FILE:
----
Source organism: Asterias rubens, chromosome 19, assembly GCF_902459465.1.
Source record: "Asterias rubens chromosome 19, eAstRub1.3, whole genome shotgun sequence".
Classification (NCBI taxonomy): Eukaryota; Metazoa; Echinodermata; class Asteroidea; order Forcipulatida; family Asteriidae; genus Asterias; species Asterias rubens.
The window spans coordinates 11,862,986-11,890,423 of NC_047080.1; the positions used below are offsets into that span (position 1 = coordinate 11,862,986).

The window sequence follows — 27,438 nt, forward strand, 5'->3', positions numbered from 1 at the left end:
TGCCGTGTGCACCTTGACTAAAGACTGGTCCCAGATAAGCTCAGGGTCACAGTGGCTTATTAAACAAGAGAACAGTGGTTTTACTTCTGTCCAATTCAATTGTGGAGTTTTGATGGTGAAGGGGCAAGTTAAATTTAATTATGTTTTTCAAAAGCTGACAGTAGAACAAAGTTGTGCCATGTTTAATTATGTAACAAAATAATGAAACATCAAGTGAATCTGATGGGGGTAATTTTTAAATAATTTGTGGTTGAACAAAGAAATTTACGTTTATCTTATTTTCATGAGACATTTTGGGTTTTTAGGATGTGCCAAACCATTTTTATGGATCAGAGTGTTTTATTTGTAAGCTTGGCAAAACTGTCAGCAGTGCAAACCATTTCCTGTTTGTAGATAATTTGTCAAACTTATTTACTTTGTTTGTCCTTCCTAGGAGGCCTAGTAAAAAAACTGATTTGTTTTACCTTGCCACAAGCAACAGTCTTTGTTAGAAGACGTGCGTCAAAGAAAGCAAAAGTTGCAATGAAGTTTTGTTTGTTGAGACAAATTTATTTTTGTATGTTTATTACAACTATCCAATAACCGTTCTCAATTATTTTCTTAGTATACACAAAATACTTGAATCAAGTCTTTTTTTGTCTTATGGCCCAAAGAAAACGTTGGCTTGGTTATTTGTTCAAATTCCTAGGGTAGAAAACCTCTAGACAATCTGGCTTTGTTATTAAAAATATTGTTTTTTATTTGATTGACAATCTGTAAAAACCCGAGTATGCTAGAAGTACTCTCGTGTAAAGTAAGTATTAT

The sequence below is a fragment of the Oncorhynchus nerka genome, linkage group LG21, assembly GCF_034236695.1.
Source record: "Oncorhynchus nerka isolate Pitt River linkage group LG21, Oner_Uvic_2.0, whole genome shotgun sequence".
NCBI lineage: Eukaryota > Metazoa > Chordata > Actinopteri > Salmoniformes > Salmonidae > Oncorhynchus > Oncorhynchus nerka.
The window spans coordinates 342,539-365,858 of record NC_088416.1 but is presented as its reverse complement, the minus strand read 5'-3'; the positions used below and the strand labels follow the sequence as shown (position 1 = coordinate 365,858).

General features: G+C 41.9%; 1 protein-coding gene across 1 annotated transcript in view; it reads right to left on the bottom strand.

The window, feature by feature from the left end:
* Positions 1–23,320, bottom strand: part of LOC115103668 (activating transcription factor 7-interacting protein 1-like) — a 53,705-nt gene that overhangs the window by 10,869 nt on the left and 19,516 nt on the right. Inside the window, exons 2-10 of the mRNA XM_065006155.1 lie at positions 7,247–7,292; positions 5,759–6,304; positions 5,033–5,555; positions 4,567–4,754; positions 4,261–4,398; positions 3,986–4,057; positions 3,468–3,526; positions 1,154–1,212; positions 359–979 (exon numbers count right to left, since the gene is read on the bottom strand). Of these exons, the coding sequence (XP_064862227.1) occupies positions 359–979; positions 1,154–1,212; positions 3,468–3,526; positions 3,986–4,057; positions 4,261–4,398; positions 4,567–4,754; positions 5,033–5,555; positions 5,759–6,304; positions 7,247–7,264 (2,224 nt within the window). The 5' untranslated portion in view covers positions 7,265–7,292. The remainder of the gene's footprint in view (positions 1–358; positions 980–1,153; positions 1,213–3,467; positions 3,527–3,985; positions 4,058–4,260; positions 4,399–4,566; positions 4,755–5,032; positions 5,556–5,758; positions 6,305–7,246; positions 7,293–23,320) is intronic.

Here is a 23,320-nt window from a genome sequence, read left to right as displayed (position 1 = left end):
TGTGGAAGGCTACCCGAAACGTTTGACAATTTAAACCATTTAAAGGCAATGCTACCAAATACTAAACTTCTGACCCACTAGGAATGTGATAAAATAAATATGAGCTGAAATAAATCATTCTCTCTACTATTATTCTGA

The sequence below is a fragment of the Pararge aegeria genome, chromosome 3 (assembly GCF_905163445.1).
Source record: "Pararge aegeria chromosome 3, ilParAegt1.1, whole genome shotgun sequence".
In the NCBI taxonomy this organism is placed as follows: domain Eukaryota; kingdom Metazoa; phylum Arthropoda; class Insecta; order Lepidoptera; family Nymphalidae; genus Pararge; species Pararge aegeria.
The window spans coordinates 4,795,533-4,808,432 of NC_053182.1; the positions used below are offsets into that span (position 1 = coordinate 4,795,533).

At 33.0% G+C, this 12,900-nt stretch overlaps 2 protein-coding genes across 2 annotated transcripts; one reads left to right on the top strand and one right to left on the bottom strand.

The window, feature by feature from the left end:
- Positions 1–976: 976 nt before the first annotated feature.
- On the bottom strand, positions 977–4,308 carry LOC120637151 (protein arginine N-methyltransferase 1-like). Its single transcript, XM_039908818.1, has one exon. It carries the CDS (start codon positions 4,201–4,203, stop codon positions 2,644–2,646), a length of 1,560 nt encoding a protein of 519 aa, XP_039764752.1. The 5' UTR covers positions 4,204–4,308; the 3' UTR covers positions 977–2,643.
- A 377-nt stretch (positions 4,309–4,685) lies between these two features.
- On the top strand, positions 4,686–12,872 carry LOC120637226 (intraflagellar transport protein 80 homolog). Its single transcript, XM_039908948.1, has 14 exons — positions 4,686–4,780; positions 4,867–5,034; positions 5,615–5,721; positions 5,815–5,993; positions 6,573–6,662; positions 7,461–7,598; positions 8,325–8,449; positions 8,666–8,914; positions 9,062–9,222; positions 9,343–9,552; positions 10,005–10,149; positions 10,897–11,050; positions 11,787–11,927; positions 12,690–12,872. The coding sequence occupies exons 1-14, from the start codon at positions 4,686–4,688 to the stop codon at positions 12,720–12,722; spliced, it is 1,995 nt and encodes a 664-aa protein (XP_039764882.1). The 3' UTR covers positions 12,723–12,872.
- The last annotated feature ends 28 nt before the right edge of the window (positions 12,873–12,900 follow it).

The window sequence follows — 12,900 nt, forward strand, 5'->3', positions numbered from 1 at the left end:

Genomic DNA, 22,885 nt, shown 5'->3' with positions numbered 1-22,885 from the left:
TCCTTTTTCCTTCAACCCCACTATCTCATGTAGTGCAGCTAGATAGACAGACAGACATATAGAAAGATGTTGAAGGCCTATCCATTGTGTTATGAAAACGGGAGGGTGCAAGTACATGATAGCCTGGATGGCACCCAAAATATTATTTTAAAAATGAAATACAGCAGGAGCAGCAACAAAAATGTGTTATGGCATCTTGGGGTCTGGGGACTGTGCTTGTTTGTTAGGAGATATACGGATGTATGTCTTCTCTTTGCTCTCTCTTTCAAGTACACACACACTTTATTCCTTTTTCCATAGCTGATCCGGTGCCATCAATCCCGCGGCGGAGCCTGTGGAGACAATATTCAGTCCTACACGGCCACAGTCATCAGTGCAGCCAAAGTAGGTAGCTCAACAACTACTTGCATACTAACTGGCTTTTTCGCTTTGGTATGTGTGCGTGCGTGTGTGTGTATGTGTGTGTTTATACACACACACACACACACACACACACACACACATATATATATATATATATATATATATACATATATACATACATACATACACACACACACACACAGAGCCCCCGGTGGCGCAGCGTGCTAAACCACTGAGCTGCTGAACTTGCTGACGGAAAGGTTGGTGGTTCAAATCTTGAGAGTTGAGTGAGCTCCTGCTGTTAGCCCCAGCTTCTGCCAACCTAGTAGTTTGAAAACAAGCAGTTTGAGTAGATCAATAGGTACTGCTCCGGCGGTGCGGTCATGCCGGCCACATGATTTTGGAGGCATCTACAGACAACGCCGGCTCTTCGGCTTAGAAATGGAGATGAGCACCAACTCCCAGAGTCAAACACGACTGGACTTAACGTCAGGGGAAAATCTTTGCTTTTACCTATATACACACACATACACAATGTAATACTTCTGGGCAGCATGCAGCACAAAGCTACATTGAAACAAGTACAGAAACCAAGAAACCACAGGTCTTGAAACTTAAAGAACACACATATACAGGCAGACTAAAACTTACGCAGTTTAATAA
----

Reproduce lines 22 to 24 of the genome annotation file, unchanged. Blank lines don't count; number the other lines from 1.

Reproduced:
- Positions 1–976: 976 nt before the first annotated feature.
- On the bottom strand, positions 977–4,308 carry LOC120637151 (protein arginine N-methyltransferase 1-like). Its single transcript, XM_039908818.1, has one exon. It carries the CDS (start codon positions 4,201–4,203, stop codon positions 2,644–2,646), a length of 1,560 nt encoding a protein of 519 aa, XP_039764752.1. The 5' UTR covers positions 4,204–4,308; the 3' UTR covers positions 977–2,643.
- A 377-nt stretch (positions 4,309–4,685) lies between these two features.